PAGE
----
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University of Arkansas Spends $10K in Student Fees on Zoom Drag Show

University of Arkansas Spends $10K in Student Fees on Zoom Drag Show

“There were only 38 students who attended the virtual event.”

Ten thousand dollars for an online event that was attended by 38 students? Sounds like a rip-off.

Campus Reform reports:

EXCLUSIVE: University of Arkansas spends $10,000 in student fees on Zoom drag show

In March, the University of Arkansas invited local drag performers to perform dances for students on zoom.

Campus Reform obtained a copy of the contract under Freedom of Information Act. It showed that the University paid the drag performers $11,050 to perform for 60 minutes.

There were only 38 students who attended the virtual event.

University’s Assistant Director of Strategic Communications Rebecca Morrison told Campus Reform that the funds for the performance came directly from student fees and that the event was hosted by University Programs.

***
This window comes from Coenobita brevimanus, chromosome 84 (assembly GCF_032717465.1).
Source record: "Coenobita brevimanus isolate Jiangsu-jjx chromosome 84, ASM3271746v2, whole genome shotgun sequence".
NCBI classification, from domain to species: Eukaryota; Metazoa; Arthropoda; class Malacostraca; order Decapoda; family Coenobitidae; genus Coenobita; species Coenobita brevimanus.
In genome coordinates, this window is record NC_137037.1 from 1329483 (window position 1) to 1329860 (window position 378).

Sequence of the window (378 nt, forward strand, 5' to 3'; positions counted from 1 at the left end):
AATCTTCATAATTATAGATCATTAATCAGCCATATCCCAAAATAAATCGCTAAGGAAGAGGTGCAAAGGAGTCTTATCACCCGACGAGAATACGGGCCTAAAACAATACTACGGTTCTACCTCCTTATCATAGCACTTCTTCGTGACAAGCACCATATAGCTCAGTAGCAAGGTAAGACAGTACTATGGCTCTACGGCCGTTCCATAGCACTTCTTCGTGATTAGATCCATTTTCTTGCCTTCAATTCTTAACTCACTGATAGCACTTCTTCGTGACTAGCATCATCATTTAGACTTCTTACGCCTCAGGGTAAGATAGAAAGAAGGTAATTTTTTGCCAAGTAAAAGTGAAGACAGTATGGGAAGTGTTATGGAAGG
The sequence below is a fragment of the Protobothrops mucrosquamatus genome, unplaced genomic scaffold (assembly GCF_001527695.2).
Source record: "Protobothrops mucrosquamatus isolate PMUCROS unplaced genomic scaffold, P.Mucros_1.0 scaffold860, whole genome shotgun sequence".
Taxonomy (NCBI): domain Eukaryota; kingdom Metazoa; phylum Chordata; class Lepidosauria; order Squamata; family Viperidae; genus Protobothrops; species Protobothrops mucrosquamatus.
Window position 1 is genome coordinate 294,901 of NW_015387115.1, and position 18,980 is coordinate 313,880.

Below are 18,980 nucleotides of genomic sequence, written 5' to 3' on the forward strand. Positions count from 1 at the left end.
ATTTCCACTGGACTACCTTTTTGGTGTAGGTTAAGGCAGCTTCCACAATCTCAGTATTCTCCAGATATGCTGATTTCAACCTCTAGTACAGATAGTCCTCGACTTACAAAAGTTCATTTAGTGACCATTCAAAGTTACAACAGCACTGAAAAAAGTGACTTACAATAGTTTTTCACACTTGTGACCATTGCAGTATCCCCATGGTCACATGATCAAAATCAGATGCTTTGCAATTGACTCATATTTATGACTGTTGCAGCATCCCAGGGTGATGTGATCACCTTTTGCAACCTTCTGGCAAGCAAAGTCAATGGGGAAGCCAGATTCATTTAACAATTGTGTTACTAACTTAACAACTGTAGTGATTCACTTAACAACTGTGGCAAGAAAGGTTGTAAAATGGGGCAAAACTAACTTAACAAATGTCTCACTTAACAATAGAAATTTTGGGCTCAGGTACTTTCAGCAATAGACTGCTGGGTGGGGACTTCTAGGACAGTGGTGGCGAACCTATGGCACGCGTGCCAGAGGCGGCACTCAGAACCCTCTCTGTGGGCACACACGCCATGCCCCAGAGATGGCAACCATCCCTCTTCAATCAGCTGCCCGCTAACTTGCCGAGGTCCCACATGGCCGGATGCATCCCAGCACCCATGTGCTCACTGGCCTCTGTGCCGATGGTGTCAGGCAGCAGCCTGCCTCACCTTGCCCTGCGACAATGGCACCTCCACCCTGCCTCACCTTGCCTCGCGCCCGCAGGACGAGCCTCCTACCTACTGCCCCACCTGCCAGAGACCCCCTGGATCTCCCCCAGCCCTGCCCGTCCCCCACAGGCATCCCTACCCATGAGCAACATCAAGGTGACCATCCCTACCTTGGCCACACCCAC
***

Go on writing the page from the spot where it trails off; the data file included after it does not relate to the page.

The show featured six local drag artists and the winner of RuPaul’s Drag Race 12th season, Jaida Essence Hall. The contract reveals that Hall was given $10,000 of student fees for the performance.

The guidelines for the show also included a prompt for tips from the students.

University of Arkansas spen… by Campus Reform


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Albigensian | May 31, 2021 at 4:56 pm

Imagine if students had the option of not paying student fees (and presumably thereby either had to pay full price to participate in these activities, or could not participate at all.

Perhaps it’s time for an experiment: make the fees optional.

If practically everyone pays then the school should offer this option, as it’s essentially cost-free (yet has the bonus of promoting freedom of choice).

If practically no one pays then the fees should be abolished, as obviously students don’t think they’re receiving enough value to be worth the fees.

It’s the schools themselves that enforce the “no fees ==> no grades until you pay” sanction. Why not just charge student organizations for the use of school facilities and let the organizations figure out how to fund them?

In any case, we’ll never know how many students would opt out if they had a choice. Until/unless they have a choice, of course.